Stress of increased unemployment rates


Today the Office for National Statistics has reported the latest unemployment rates for the first quarter of 2012. Unemployment rates are at a 16 year high with 2.67 million people now unemployed, a rate of 8.6 percent. The figures showed that young people have a staggering rate of 22.2 percent unemployment, the number of people aged between 16 and 24 not working increased by 22,000 from December 2011 to a total of 1.04 million.

Unemployment is a growing economic problem and a harsh indicator that the recession is far from over. However, arguably more importantly than the economic effect of unemployment could be its affect on the mental wellbeing of both the general and unemployed population. Those who are currently in employment are likely to be suffering from stress and being subjected to excessive pressure to perform with the looming fact that their job could become redundant or that there are plenty of other applicants appealing to fill the position. Equally those without a job are suffering from decreased self-belief, self-confidence and a general lack of enthusiasm for life, with monotonous day to day living and the constant stream of rejection letters having a huge impact mental health .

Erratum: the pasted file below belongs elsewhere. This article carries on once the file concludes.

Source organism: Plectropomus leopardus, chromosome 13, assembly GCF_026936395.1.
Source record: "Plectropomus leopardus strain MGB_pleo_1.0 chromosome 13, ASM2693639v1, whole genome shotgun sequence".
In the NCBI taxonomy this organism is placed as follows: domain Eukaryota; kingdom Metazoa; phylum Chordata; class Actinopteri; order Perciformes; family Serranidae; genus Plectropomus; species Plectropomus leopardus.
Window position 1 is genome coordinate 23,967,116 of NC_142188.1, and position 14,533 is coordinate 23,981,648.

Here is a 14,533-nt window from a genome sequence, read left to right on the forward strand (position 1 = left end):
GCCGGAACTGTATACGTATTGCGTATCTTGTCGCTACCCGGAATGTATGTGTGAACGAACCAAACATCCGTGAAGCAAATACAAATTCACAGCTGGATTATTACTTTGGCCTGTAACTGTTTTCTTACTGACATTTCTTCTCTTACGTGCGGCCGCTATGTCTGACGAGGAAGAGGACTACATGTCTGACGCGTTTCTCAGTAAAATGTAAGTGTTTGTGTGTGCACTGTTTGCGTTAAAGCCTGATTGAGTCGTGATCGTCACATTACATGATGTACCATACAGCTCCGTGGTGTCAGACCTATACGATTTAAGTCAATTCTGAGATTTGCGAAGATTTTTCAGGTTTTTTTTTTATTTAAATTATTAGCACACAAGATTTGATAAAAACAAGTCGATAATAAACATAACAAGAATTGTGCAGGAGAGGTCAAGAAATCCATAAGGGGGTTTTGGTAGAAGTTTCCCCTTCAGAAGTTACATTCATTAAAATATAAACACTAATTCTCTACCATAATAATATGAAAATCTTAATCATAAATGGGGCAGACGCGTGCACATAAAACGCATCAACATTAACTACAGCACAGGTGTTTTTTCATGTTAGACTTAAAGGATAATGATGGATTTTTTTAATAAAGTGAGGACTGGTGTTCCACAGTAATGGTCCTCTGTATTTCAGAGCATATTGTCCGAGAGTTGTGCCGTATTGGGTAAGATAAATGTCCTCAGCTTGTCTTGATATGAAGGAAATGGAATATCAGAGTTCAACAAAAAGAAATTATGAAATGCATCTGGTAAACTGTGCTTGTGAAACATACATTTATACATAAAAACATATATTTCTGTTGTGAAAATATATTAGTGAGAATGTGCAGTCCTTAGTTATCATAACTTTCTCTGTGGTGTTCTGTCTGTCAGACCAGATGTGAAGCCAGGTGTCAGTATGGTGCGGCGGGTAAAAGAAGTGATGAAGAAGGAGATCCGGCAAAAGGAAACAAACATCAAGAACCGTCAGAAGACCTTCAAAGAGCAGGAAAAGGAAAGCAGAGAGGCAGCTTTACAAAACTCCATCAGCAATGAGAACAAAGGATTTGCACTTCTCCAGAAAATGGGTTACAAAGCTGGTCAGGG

It could be the case that many more people will be diagnosed with chronic stress, clinical depression and subsequently unable to function in a productive and economically necessary way.

At times of job stress and unemployment gloom it is important to have coping mechanisms to draw on to help maintain sanity, wellbeing and optimism. Unemployment could be perceived as an opportunity to take up a hobbies, participate in community projects or complete jobs that have been waiting to be completed, it could even be used to prepare gardens for the planting of vegetables come the spring, all things that will enhance emotional wellbeing, help manage stress and potentially reduce the cost of living when it is time to harvest.

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